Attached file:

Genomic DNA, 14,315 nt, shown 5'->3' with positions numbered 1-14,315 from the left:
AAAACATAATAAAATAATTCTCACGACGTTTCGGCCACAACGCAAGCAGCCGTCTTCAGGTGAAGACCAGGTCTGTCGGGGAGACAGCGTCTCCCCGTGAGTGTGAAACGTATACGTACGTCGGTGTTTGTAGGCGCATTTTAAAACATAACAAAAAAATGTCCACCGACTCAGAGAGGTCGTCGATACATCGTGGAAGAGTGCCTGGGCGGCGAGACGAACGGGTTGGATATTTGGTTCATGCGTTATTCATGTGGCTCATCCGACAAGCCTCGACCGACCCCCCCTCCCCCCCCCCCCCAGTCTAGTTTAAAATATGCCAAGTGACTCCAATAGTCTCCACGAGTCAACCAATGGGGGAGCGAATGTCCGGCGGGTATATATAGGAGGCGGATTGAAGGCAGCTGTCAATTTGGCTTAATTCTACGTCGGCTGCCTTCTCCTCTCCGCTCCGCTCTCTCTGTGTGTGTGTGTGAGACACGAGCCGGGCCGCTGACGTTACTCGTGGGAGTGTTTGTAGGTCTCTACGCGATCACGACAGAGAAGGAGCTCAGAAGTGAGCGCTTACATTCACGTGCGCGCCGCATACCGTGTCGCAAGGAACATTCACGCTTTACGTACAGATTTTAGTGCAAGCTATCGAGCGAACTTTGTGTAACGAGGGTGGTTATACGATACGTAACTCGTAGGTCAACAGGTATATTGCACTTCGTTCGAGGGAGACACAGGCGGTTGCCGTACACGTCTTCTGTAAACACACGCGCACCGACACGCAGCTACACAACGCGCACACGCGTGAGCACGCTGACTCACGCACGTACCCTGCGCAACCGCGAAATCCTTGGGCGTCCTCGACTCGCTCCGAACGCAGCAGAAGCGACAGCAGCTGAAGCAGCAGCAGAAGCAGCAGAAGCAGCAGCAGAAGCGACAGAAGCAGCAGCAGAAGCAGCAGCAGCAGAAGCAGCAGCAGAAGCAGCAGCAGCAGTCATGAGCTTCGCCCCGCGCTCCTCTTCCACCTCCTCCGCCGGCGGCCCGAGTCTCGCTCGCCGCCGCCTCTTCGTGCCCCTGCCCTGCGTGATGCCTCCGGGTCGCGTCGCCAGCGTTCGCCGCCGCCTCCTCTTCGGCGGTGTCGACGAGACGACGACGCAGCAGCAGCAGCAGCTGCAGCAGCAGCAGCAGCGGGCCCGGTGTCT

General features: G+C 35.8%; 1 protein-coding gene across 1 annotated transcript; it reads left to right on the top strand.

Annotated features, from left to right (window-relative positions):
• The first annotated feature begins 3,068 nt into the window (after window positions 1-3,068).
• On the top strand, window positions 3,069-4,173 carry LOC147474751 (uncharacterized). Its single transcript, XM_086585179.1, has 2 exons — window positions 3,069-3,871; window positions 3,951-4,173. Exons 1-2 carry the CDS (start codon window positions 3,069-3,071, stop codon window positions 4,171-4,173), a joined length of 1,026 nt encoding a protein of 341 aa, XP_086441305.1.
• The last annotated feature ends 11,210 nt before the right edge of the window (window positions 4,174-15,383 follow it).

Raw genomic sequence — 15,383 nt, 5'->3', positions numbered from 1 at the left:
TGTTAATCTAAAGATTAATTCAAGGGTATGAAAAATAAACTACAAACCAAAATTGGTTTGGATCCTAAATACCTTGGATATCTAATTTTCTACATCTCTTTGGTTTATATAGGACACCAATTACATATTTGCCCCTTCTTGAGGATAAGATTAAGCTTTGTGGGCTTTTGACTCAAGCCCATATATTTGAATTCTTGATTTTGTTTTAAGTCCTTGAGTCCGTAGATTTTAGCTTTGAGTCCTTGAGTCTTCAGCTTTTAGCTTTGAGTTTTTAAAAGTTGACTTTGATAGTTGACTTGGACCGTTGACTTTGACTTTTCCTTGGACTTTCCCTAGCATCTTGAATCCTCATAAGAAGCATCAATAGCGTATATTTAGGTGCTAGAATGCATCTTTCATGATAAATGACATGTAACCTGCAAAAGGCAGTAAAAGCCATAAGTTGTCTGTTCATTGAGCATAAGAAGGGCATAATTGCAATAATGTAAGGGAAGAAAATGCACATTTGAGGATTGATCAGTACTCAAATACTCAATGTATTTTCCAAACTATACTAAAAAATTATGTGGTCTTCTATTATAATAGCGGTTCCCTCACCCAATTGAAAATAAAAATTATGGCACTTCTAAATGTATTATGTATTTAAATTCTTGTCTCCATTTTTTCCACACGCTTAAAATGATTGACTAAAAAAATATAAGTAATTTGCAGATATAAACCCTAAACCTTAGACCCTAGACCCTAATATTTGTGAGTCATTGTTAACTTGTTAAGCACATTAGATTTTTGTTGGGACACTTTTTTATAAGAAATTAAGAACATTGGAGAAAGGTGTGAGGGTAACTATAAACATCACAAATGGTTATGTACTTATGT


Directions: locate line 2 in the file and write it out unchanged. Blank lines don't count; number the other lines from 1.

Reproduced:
AAAACATAATAAAATAATTCTCACGACGTTTCGGCCACAACGCAAGCAGCCGTCTTCAGGTGAAGACCAGGTCTGTCGGGGAGACAGCGTCTCCCCGTGAGTGTGAAACGTATACGTACGTCGGTGTTTGTAGGCGCATTTTAAAACATAACAAAAAAATGTCCACCGACTCAGAGAGGTCGTCGATACATCGTGGAAGAGTGCCTGGGCGGCGAGACGAACGGGTTGGATATTTGGTTCATGCGTTATTCATGTGGCTCATCCGACAAGCCTCGACCGACCCCCCCTCCCCCCCCCCCCCAGTCTAGTTTAAAATATGCCAAGTGACTCCAATAGTCTCCACGAGTCAACCAATGGGGGAGCGAATGTCCGGCGGGTATATATAGGAGGCGGATTGAAGGCAGCTGTCAATTTGGCTTAATTCTACGTCGGCTGCCTTCTCCTCTCCGCTCCGCTCTCTCTGTGTGTGTGTGTGAGACACGAGCCGGGCCGCTGACGTTACTCGTGGGAGTGTTTGTAGGTCTCTACGCGATCACGACAGAGAAGGAGCTCAGAAGTGAGCGCTTACATTCACGTGCGCGCCGCATACCGTGTCGCAAGGAACATTCACGCTTTACGTACAGATTTTAGTGCAAGCTATCGAGCGAACTTTGTGTAACGAGGGTGGTTATACGATACGTAACTCGTAGGTCAACAGGTATATTGCACTTCGTTCGAGGGAGACACAGGCGGTTGCCGTACACGTCTTCTGTAAACACACGCGCACCGACACGCAGCTACACAACGCGCACACGCGTGAGCACGCTGACTCACGCACGTACCCTGCGCAACCGCGAAATCCTTGGGCGTCCTCGACTCGCTCCGAACGCAGCAGAAGCGACAGCAGCTGAAGCAGCAGCAGAAGCAGCAGAAGCAGCAGCAGAAGCGACAGAAGCAGCAGCAGAAGCAGCAGCAGCAGAAGCAGCAGCAGAAGCAGCAGCAGCAGTCATGAGCTTCGCCCCGCGCTCCTCTTCCACCTCCTCCGCCGGCGGCCCGAGTCTCGCTCGCCGCCGCCTCTTCGTGCCCCTGCCCTGCGTGATGCCTCCGGGTCGCGTCGCCAGCGTTCGCCGCCGCCTCCTCTTCGGCGGTGTCGACGAGACGACGACGCAGCAGCAGCAGCAGCTGCAGCAGCAGCAGCAGCGGGCCCGGTGTCT